Had a very busy day, which helped to keep me from getting onto facebook for the most part. I have been trying to stay away from the Negative Nelly’s contorting my facebook page with rottenness types of unnice like posts. However, I caved – I am sharing the first thing I saw. It was a wonderful deterrent from going any further down my feed. (I had a feeling that I shouldn’t anyway.) I clicked myself right off and went in search of information about the novel. I like to be productive.
“Love is a temporary madness, it erupts like volcanoes and then subsides. And when it subsides, you have to make a decision. You have to work out whether your roots have so entwined together that it is inconceivable that you should ever part. Because this is what love is. Love is not breathlessness, it is not excitement, it is not the promulgation of promises of eternal passion, it is not the desire to mate every second minute of the day, it is not lying awake at night imagining that he is kissing every cranny of your body. No, don’t blush, I am telling you some truths.That is just being “in love”, which any fool can do. Love itself is what is left over when being in love has burned away, and this is both an art and a fortunate accident.”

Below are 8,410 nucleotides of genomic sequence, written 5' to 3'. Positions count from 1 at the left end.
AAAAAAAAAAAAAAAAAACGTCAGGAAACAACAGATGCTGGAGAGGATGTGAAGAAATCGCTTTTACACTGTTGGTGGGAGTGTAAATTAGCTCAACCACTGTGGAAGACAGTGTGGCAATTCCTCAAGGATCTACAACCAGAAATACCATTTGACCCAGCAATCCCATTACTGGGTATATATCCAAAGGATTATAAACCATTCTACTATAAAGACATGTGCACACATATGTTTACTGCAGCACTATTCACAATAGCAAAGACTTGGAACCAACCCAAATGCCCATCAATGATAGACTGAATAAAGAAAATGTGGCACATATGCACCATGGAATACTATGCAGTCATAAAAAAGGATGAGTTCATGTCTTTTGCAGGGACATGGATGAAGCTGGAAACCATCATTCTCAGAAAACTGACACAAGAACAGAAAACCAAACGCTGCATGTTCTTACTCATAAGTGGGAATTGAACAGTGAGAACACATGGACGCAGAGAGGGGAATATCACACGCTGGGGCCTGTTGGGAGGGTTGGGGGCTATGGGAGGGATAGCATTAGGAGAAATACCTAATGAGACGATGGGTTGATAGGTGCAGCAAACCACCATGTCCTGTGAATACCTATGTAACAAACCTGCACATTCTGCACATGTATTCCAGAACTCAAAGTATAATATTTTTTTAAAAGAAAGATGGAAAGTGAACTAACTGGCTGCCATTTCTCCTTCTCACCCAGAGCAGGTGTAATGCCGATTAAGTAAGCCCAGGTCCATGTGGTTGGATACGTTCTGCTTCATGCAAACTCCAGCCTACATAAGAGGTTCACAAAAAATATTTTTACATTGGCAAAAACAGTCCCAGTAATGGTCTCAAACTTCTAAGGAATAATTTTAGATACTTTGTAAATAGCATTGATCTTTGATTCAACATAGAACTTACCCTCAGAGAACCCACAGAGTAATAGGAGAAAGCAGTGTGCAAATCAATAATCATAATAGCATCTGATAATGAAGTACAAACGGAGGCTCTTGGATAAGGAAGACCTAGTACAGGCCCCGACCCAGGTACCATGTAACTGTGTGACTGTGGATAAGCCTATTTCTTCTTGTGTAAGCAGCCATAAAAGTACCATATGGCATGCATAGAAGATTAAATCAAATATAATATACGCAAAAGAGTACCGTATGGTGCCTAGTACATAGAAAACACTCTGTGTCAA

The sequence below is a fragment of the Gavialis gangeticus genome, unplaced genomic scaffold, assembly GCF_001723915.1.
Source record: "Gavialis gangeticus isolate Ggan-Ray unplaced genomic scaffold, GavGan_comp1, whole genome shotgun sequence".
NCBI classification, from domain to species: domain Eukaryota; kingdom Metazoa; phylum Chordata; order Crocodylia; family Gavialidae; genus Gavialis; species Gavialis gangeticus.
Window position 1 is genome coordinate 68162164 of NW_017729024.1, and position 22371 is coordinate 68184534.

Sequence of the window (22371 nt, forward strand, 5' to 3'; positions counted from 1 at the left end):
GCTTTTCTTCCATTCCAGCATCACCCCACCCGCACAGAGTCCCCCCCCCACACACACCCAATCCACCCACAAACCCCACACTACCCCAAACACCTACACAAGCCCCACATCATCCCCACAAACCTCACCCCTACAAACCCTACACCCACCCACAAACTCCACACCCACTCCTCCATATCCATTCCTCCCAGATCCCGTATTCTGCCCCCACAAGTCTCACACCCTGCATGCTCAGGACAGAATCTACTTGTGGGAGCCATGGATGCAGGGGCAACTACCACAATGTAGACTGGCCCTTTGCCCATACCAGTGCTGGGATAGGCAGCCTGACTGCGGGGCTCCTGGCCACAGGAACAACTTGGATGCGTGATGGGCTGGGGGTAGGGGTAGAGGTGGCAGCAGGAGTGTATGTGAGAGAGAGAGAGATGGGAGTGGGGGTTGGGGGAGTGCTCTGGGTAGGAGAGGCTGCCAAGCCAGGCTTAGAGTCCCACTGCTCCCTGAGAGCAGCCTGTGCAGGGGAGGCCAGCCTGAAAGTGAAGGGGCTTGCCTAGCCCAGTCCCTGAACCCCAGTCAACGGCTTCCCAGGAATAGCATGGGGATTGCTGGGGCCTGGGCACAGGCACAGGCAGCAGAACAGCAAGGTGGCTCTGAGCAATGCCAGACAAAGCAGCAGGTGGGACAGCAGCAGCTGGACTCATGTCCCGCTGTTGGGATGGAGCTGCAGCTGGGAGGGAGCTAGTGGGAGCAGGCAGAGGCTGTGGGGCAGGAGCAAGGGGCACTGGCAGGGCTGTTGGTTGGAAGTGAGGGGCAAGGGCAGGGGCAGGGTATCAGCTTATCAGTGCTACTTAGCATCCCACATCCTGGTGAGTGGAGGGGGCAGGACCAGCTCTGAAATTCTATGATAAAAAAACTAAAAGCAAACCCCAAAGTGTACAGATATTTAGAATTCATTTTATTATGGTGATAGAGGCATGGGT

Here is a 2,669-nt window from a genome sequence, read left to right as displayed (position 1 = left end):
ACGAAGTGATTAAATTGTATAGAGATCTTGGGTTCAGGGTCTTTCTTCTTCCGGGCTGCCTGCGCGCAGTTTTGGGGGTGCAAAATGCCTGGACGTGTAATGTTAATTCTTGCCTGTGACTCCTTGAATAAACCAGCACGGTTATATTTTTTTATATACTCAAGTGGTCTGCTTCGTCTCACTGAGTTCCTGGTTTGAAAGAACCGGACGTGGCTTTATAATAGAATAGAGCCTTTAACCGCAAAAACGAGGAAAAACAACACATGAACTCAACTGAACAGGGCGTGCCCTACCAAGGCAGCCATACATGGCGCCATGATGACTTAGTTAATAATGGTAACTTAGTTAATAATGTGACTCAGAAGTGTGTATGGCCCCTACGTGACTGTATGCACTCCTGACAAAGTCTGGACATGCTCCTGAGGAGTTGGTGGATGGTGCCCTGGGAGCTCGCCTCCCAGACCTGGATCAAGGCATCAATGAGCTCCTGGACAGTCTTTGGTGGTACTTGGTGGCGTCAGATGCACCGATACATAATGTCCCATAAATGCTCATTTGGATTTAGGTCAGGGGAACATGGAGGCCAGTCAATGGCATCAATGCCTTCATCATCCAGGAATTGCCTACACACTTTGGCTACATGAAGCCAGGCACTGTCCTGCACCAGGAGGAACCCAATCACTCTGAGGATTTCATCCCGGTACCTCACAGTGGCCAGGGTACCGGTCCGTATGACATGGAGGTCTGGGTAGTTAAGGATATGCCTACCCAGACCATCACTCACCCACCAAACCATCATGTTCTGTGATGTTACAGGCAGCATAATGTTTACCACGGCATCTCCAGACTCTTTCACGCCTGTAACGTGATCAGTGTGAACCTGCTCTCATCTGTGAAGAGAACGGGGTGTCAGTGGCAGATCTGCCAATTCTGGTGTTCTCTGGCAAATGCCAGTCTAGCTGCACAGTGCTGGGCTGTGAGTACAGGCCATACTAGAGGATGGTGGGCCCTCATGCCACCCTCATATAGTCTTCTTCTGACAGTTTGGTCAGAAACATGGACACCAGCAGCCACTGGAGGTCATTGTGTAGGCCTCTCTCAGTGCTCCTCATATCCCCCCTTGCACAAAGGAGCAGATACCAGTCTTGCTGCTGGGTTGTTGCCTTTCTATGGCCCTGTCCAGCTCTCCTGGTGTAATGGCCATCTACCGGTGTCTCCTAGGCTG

― Louis de Bernieres, Corelli’s Mandolin
Led me to the soundtrack, indeed. (movie 2001)
Pelagia discovers that Mandras did not reply to her letters because he is illiterate, and they part. In 1947, Pelagia receives a parcel from Italy containing a record of the tune Corelli wrote for her, but no note. An earthquake destroys much of the village and the doctor’s house, but island life continues, and eventually Corelli returns to Pelagia.
How marvelous to receive “a record of the tune Corelli wrote for her.” I suppose I will watch the movie.
Major themes (excerpt)
Captain Corelli’s Mandolin explores many varieties of love. We see the initial lust-based love between Pelagia and Mandras, which burns out as a result of the war, and the change it prompts in both of them. Corelli and Pelagia’s slow-developing love is the central focus of the novel. Love is described by Dr. Iannis as “what is left when the passion has gone”, and it certainly appears that this criterion is fulfilled by the love of Corelli and Pelagia. The paternal love of Iannis for Pelagia is also strong and is heavily compared and contrasted to that of Corelli.
The theme of music is predominant, offering a direct contrast to the horror and destruction that the war brings, showing how something beautiful can arise from something horrible.
I shall be reading this book next, I believe. After I finish “The Particular Sadness of Lemon Cake” by Amiee Bender
And there you have it I just answered all of your love questions. All done – every heartbreak healed, every passion tamed, and we all can think normally now. Fantastical!
P.S. I love you, you, you, you! (ha ha ha) Who is the mood for some Beatles?